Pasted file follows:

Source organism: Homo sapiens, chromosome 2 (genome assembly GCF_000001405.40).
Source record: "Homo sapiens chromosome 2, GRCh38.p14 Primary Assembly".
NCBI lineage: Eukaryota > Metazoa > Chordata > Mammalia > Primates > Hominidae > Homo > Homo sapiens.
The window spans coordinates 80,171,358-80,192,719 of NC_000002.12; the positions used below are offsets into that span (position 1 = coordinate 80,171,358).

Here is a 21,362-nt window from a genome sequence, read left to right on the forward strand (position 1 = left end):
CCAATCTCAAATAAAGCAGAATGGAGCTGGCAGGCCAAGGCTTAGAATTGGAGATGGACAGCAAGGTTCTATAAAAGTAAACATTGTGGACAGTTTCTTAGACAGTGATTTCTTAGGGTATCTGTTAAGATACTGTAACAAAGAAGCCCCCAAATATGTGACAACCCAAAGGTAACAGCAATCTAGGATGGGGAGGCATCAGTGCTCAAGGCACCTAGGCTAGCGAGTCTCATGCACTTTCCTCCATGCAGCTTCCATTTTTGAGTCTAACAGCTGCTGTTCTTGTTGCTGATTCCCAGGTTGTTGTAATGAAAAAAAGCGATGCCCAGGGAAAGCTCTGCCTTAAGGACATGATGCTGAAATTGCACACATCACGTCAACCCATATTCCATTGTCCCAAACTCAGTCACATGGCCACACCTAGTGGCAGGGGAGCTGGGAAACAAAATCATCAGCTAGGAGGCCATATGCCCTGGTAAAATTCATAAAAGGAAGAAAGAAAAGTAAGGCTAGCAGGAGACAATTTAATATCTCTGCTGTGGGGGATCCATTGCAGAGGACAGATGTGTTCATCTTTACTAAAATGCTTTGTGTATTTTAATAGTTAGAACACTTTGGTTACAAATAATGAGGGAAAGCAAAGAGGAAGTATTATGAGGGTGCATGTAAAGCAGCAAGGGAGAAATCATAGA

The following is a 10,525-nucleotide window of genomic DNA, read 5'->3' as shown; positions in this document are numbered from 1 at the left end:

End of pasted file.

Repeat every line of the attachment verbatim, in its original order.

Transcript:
Source organism: Homo sapiens, chromosome 2 (genome assembly GCF_000001405.40).
Source record: "Homo sapiens chromosome 2, GRCh38.p14 Primary Assembly".
NCBI lineage: Eukaryota > Metazoa > Chordata > Mammalia > Primates > Hominidae > Homo > Homo sapiens.
The window spans coordinates 80,171,358-80,192,719 of NC_000002.12; the positions used below are offsets into that span (position 1 = coordinate 80,171,358).

Here is a 21,362-nt window from a genome sequence, read left to right on the forward strand (position 1 = left end):
CCAATCTCAAATAAAGCAGAATGGAGCTGGCAGGCCAAGGCTTAGAATTGGAGATGGACAGCAAGGTTCTATAAAAGTAAACATTGTGGACAGTTTCTTAGACAGTGATTTCTTAGGGTATCTGTTAAGATACTGTAACAAAGAAGCCCCCAAATATGTGACAACCCAAAGGTAACAGCAATCTAGGATGGGGAGGCATCAGTGCTCAAGGCACCTAGGCTAGCGAGTCTCATGCACTTTCCTCCATGCAGCTTCCATTTTTGAGTCTAACAGCTGCTGTTCTTGTTGCTGATTCCCAGGTTGTTGTAATGAAAAAAAGCGATGCCCAGGGAAAGCTCTGCCTTAAGGACATGATGCTGAAATTGCACACATCACGTCAACCCATATTCCATTGTCCCAAACTCAGTCACATGGCCACACCTAGTGGCAGGGGAGCTGGGAAACAAAATCATCAGCTAGGAGGCCATATGCCCTGGTAAAATTCATAAAAGGAAGAAAGAAAAGTAAGGCTAGCAGGAGACAATTTAATATCTCTGCTGTGGGGGATCCATTGCAGAGGACAGATGTGTTCATCTTTACTAAAATGCTTTGTGTATTTTAATAGTTAGAACACTTTGGTTACAAATAATGAGGGAAAGCAAAGAGGAAGTATTATGAGGGTGCATGTAAAGCAGCAAGGGAGAAATCATAGA

The following is a 10,525-nucleotide window of genomic DNA, read 5'->3' as shown; positions in this document are numbered from 1 at the left end: